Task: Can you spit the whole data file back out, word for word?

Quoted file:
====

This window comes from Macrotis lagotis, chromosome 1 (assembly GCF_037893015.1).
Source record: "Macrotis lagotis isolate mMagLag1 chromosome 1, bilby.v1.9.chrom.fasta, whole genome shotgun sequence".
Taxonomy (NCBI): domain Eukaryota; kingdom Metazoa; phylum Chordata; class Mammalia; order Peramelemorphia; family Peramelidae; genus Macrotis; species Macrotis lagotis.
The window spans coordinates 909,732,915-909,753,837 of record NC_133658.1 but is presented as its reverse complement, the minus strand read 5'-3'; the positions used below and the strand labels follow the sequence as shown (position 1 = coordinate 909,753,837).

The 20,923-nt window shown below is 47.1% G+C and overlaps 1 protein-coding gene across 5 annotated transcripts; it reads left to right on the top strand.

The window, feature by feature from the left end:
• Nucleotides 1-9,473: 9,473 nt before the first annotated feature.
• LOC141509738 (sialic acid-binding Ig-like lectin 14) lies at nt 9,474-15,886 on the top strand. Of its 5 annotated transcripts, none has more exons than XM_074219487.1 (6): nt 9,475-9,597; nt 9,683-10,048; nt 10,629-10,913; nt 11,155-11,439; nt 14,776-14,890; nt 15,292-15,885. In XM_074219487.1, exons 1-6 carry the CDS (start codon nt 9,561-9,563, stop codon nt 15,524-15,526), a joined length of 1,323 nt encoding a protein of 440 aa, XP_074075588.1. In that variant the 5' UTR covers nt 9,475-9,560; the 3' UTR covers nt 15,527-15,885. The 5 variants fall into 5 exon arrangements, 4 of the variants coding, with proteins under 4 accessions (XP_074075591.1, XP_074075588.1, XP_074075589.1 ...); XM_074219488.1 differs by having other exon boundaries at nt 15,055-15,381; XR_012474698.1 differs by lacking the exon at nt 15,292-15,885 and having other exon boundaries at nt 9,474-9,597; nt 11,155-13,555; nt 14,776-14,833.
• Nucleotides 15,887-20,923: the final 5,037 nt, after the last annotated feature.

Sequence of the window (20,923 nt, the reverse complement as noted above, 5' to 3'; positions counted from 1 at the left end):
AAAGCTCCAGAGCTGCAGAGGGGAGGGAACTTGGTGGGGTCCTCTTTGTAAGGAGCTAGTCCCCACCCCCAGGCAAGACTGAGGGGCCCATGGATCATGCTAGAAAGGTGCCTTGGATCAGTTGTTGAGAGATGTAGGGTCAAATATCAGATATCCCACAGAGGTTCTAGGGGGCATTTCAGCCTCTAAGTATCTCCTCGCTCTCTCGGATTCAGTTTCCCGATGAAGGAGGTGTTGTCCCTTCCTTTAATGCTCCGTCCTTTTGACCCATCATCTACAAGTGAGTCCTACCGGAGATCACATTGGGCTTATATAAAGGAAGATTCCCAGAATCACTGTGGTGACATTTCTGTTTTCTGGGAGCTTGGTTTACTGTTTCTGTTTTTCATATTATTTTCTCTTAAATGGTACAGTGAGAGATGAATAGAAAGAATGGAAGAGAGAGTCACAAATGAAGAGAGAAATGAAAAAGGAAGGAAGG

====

This window comes from Macrotis lagotis, chromosome 1 (assembly GCF_037893015.1).
Source record: "Macrotis lagotis isolate mMagLag1 chromosome 1, bilby.v1.9.chrom.fasta, whole genome shotgun sequence".
Taxonomy (NCBI): domain Eukaryota; kingdom Metazoa; phylum Chordata; class Mammalia; order Peramelemorphia; family Peramelidae; genus Macrotis; species Macrotis lagotis.
The window spans coordinates 909,732,915-909,753,837 of record NC_133658.1 but is presented as its reverse complement, the minus strand read 5'-3'; the positions used below and the strand labels follow the sequence as shown (position 1 = coordinate 909,753,837).

The 20,923-nt window shown below is 47.1% G+C and overlaps 1 protein-coding gene across 5 annotated transcripts; it reads left to right on the top strand.

The window, feature by feature from the left end:
• Nucleotides 1-9,473: 9,473 nt before the first annotated feature.
• LOC141509738 (sialic acid-binding Ig-like lectin 14) lies at nt 9,474-15,886 on the top strand. Of its 5 annotated transcripts, none has more exons than XM_074219487.1 (6): nt 9,475-9,597; nt 9,683-10,048; nt 10,629-10,913; nt 11,155-11,439; nt 14,776-14,890; nt 15,292-15,885. In XM_074219487.1, exons 1-6 carry the CDS (start codon nt 9,561-9,563, stop codon nt 15,524-15,526), a joined length of 1,323 nt encoding a protein of 440 aa, XP_074075588.1. In that variant the 5' UTR covers nt 9,475-9,560; the 3' UTR covers nt 15,527-15,885. The 5 variants fall into 5 exon arrangements, 4 of the variants coding, with proteins under 4 accessions (XP_074075591.1, XP_074075588.1, XP_074075589.1 ...); XM_074219488.1 differs by having other exon boundaries at nt 15,055-15,381; XR_012474698.1 differs by lacking the exon at nt 15,292-15,885 and having other exon boundaries at nt 9,474-9,597; nt 11,155-13,555; nt 14,776-14,833.
• Nucleotides 15,887-20,923: the final 5,037 nt, after the last annotated feature.

Sequence of the window (20,923 nt, the reverse complement as noted above, 5' to 3'; positions counted from 1 at the left end):
AAAGCTCCAGAGCTGCAGAGGGGAGGGAACTTGGTGGGGTCCTCTTTGTAAGGAGCTAGTCCCCACCCCCAGGCAAGACTGAGGGGCCCATGGATCATGCTAGAAAGGTGCCTTGGATCAGTTGTTGAGAGATGTAGGGTCAAATATCAGATATCCCACAGAGGTTCTAGGGGGCATTTCAGCCTCTAAGTATCTCCTCGCTCTCTCGGATTCAGTTTCCCGATGAAGGAGGTGTTGTCCCTTCCTTTAATGCTCCGTCCTTTTGACCCATCATCTACAAGTGAGTCCTACCGGAGATCACATTGGGCTTATATAAAGGAAGATTCCCAGAATCACTGTGGTGACATTTCTGTTTTCTGGGAGCTTGGTTTACTGTTTCTGTTTTTCATATTATTTTCTCTTAAATGGTACAGTGAGAGATGAATAGAAAGAATGGAAGAGAGAGTCACAAATGAAGAGAGAAATGAAAAAGGAAGGAAGG